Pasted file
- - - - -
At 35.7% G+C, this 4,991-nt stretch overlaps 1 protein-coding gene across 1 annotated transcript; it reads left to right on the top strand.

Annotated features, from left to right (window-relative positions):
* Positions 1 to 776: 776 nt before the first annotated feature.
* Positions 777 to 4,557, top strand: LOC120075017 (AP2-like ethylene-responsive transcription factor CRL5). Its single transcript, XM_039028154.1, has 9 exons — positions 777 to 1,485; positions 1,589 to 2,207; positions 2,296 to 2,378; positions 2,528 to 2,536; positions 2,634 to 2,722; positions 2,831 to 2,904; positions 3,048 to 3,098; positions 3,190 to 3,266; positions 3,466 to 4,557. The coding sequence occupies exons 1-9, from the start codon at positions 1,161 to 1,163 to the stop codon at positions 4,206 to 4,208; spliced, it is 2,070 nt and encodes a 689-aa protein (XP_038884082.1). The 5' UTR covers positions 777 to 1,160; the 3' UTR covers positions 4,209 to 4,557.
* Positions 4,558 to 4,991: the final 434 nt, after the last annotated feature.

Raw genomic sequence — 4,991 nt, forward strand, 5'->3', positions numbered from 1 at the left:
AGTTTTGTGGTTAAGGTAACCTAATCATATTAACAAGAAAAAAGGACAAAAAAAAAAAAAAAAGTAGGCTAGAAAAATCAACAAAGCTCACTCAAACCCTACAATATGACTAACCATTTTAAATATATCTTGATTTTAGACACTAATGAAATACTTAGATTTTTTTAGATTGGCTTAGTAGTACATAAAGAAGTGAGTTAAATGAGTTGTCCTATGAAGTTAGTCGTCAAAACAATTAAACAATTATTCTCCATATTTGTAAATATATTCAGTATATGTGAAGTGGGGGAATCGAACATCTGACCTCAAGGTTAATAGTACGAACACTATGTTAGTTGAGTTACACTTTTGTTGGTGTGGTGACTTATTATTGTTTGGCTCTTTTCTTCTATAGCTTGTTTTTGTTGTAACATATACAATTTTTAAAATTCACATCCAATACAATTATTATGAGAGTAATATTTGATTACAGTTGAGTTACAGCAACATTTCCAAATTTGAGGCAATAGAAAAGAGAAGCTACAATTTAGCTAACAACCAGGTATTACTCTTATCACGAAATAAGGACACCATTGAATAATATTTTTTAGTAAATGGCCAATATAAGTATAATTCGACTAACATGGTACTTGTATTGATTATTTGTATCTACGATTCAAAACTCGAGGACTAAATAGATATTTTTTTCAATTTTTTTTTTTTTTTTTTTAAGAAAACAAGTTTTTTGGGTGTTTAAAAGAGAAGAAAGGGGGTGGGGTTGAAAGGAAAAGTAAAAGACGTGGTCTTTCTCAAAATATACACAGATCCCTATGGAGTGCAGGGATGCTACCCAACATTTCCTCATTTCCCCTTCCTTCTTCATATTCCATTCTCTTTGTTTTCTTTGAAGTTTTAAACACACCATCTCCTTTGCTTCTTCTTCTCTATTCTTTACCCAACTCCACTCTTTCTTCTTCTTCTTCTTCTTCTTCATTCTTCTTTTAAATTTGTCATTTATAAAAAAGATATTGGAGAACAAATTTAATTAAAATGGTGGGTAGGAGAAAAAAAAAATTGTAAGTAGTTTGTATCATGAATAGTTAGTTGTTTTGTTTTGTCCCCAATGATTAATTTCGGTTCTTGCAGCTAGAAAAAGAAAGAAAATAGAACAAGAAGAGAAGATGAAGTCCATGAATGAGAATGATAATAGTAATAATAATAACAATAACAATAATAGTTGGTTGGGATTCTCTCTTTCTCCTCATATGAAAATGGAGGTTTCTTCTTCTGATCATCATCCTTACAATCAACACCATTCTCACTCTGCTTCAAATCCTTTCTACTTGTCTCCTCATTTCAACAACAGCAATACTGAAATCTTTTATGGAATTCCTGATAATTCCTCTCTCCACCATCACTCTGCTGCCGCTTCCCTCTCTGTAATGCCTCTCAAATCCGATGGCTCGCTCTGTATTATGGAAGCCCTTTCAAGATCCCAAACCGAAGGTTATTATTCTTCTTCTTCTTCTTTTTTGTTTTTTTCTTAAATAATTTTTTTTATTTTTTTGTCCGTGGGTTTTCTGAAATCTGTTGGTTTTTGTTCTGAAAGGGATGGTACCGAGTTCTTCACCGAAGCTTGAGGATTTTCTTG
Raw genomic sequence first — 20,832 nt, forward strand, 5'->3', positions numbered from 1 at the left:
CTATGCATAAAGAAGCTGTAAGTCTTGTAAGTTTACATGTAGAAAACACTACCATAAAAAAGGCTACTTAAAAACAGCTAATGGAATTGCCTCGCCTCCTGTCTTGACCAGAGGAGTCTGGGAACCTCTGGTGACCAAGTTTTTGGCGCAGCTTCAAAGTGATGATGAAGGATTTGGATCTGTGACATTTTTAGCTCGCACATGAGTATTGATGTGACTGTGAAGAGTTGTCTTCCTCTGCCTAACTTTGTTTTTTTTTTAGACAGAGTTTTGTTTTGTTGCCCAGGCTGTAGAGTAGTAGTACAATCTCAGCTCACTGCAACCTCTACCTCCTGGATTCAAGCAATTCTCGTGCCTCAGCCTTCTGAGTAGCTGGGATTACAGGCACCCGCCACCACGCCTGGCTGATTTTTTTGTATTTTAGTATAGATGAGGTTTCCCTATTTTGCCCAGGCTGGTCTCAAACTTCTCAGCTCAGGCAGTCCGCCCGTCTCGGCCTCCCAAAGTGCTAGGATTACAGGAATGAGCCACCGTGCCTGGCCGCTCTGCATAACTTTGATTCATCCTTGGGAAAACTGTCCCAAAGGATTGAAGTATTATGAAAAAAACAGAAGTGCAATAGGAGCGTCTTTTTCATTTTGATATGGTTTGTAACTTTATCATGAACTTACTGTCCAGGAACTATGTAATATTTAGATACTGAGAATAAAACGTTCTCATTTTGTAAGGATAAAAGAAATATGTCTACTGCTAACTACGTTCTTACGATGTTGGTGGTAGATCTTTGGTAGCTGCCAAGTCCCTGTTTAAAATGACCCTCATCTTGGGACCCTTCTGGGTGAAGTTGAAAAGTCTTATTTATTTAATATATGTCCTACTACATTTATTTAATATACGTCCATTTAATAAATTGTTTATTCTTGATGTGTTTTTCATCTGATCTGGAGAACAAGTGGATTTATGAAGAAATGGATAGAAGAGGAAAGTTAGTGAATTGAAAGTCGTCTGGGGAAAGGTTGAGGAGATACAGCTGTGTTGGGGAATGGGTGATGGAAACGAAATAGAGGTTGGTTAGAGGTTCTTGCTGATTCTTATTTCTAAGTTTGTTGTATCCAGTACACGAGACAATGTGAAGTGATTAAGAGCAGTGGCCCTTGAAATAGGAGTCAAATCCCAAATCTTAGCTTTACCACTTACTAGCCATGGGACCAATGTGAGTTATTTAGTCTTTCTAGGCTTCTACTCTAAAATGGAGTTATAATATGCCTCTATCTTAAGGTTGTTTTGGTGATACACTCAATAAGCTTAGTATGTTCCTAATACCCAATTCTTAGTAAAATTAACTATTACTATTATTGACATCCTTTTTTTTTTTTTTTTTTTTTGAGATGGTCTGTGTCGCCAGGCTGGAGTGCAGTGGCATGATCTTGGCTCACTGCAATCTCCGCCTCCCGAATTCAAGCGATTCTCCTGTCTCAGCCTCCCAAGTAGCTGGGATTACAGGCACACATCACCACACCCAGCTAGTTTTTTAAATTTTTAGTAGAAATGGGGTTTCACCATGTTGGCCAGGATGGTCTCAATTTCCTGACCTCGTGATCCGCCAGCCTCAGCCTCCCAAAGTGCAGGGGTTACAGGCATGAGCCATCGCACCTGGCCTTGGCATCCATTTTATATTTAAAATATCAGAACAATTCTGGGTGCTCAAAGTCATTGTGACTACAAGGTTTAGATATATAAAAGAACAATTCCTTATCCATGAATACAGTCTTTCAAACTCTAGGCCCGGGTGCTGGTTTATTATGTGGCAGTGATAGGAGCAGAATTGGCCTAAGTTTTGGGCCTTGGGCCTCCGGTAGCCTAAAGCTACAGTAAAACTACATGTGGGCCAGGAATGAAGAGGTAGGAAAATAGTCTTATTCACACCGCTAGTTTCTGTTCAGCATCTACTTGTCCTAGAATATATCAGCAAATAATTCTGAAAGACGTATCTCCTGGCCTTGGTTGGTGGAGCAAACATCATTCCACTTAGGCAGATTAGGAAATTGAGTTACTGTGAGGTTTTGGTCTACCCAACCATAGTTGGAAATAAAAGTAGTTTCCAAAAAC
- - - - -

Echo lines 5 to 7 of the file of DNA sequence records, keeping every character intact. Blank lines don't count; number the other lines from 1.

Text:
* Positions 4,558 to 4,991: the final 434 nt, after the last annotated feature.

Raw genomic sequence — 4,991 nt, forward strand, 5'->3', positions numbered from 1 at the left:
AGTTTTGTGGTTAAGGTAACCTAATCATATTAACAAGAAAAAAGGACAAAAAAAAAAAAAAAAGTAGGCTAGAAAAATCAACAAAGCTCACTCAAACCCTACAATATGACTAACCATTTTAAATATATCTTGATTTTAGACACTAATGAAATACTTAGATTTTTTTAGATTGGCTTAGTAGTACATAAAGAAGTGAGTTAAATGAGTTGTCCTATGAAGTTAGTCGTCAAAACAATTAAACAATTATTCTCCATATTTGTAAATATATTCAGTATATGTGAAGTGGGGGAATCGAACATCTGACCTCAAGGTTAATAGTACGAACACTATGTTAGTTGAGTTACACTTTTGTTGGTGTGGTGACTTATTATTGTTTGGCTCTTTTCTTCTATAGCTTGTTTTTGTTGTAACATATACAATTTTTAAAATTCACATCCAATACAATTATTATGAGAGTAATATTTGATTACAGTTGAGTTACAGCAACATTTCCAAATTTGAGGCAATAGAAAAGAGAAGCTACAATTTAGCTAACAACCAGGTATTACTCTTATCACGAAATAAGGACACCATTGAATAATATTTTTTAGTAAATGGCCAATATAAGTATAATTCGACTAACATGGTACTTGTATTGATTATTTGTATCTACGATTCAAAACTCGAGGACTAAATAGATATTTTTTTCAATTTTTTTTTTTTTTTTTTTAAGAAAACAAGTTTTTTGGGTGTTTAAAAGAGAAGAAAGGGGGTGGGGTTGAAAGGAAAAGTAAAAGACGTGGTCTTTCTCAAAATATACACAGATCCCTATGGAGTGCAGGGATGCTACCCAACATTTCCTCATTTCCCCTTCCTTCTTCATATTCCATTCTCTTTGTTTTCTTTGAAGTTTTAAACACACCATCTCCTTTGCTTCTTCTTCTCTATTCTTTACCCAACTCCACTCTTTCTTCTTCTTCTTCTTCTTCTTCATTCTTCTTTTAAATTTGTCATTTATAAAAAAGATATTGGAGAACAAATTTAATTAAAATGGTGGGTAGGAGAAAAAAAAAATTGTAAGTAGTTTGTATCATGAATAGTTAGTTGTTTTGTTTTGTCCCCAATGATTAATTTCGGTTCTTGCAGCTAGAAAAAGAAAGAAAATAGAACAAGAAGAGAAGATGAAGTCCATGAATGAGAATGATAATAGTAATAATAATAACAATAACAATAATAGTTGGTTGGGATTCTCTCTTTCTCCTCATATGAAAATGGAGGTTTCTTCTTCTGATCATCATCCTTACAATCAACACCATTCTCACTCTGCTTCAAATCCTTTCTACTTGTCTCCTCATTTCAACAACAGCAATACTGAAATCTTTTATGGAATTCCTGATAATTCCTCTCTCCACCATCACTCTGCTGCCGCTTCCCTCTCTGTAATGCCTCTCAAATCCGATGGCTCGCTCTGTATTATGGAAGCCCTTTCAAGATCCCAAACCGAAGGTTATTATTCTTCTTCTTCTTCTTTTTTGTTTTTTTCTTAAATAATTTTTTTTATTTTTTTGTCCGTGGGTTTTCTGAAATCTGTTGGTTTTTGTTCTGAAAGGGATGGTACCGAGTTCTTCACCGAAGCTTGAGGATTTTCTTG